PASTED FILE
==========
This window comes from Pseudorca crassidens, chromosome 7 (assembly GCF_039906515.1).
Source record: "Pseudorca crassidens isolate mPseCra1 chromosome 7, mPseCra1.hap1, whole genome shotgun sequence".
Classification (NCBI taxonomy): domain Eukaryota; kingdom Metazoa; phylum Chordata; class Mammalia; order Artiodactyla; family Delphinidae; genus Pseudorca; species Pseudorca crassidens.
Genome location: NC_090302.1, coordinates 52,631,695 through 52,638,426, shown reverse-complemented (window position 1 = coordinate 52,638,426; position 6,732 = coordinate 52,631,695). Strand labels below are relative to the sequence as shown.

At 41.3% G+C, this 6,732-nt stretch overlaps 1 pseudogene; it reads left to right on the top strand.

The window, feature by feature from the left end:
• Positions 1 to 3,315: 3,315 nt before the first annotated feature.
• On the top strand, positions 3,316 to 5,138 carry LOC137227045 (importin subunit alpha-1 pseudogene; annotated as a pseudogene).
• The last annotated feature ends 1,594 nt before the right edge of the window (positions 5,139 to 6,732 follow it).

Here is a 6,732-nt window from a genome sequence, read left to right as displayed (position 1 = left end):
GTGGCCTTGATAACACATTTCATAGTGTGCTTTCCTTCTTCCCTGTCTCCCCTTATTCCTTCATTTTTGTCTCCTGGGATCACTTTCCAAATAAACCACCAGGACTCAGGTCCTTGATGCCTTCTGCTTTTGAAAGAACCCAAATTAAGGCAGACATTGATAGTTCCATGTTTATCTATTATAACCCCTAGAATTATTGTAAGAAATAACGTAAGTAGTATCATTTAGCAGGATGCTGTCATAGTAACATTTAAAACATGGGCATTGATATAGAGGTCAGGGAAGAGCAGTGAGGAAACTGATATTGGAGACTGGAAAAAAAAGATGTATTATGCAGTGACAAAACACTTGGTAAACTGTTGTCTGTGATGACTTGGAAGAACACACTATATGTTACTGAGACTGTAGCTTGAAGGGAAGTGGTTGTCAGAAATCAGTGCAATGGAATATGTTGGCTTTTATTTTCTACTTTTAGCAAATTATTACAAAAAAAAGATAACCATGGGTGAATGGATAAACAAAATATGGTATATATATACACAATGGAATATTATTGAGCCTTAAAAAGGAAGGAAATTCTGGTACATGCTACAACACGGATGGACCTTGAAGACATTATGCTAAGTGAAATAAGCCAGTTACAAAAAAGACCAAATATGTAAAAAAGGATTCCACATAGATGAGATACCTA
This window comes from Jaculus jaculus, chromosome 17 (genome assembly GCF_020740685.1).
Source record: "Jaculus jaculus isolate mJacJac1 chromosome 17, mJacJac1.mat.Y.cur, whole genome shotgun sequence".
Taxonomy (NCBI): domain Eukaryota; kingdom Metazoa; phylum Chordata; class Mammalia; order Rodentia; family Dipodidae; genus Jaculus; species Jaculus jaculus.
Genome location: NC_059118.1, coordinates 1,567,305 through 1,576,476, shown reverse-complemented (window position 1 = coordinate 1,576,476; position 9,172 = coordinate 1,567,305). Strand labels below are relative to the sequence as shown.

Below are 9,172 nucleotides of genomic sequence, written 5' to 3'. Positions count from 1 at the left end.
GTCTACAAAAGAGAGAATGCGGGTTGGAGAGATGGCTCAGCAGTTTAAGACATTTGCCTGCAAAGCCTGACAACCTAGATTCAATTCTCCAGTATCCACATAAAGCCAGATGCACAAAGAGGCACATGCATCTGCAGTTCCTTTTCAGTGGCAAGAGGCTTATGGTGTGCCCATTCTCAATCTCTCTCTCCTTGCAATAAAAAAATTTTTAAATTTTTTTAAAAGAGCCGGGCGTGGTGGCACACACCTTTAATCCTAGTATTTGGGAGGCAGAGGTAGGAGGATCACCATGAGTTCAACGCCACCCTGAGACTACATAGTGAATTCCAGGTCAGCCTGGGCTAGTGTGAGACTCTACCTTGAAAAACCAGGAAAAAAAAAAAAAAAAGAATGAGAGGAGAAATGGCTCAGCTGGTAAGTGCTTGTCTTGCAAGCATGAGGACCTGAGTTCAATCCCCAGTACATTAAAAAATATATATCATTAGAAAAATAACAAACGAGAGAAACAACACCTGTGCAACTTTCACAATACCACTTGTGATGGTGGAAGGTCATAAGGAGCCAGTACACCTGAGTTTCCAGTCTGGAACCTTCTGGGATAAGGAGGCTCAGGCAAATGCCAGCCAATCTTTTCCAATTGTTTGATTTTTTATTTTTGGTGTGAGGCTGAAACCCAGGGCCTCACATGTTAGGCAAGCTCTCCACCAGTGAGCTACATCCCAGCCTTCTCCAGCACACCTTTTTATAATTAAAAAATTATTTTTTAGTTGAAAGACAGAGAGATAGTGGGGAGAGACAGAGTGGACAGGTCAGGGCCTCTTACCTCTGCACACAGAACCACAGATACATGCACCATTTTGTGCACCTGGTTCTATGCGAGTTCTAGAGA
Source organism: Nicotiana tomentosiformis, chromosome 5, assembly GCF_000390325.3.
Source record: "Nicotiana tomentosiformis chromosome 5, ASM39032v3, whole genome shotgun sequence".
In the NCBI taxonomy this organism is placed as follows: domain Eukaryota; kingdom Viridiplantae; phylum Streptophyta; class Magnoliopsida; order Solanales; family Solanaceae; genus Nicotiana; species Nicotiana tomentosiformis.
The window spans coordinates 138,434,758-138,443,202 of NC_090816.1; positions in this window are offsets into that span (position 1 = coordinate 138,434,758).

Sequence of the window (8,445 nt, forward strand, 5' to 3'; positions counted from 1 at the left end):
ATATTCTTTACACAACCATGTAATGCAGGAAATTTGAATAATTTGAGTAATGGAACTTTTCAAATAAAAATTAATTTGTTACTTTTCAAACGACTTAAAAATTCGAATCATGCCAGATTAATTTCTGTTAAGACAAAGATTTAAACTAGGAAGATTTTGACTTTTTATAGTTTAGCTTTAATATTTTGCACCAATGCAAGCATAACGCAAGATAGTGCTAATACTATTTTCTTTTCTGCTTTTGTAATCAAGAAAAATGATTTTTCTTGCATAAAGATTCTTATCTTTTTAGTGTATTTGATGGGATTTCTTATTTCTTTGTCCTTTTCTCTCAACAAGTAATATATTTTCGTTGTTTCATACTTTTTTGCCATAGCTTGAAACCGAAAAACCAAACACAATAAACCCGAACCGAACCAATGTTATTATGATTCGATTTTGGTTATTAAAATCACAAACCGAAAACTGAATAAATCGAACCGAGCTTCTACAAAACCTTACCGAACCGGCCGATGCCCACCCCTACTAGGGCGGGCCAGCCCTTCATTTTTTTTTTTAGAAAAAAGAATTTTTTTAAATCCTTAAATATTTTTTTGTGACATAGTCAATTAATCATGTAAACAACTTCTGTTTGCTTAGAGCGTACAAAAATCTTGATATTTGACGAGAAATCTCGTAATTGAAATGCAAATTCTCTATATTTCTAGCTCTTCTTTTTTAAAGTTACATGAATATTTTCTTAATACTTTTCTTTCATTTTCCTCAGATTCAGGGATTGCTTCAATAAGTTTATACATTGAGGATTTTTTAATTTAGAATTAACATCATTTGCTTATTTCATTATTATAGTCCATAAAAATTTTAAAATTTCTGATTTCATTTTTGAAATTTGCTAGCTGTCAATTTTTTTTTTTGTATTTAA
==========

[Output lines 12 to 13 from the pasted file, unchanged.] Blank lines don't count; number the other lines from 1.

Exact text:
This window comes from Jaculus jaculus, chromosome 17 (genome assembly GCF_020740685.1).
Source record: "Jaculus jaculus isolate mJacJac1 chromosome 17, mJacJac1.mat.Y.cur, whole genome shotgun sequence".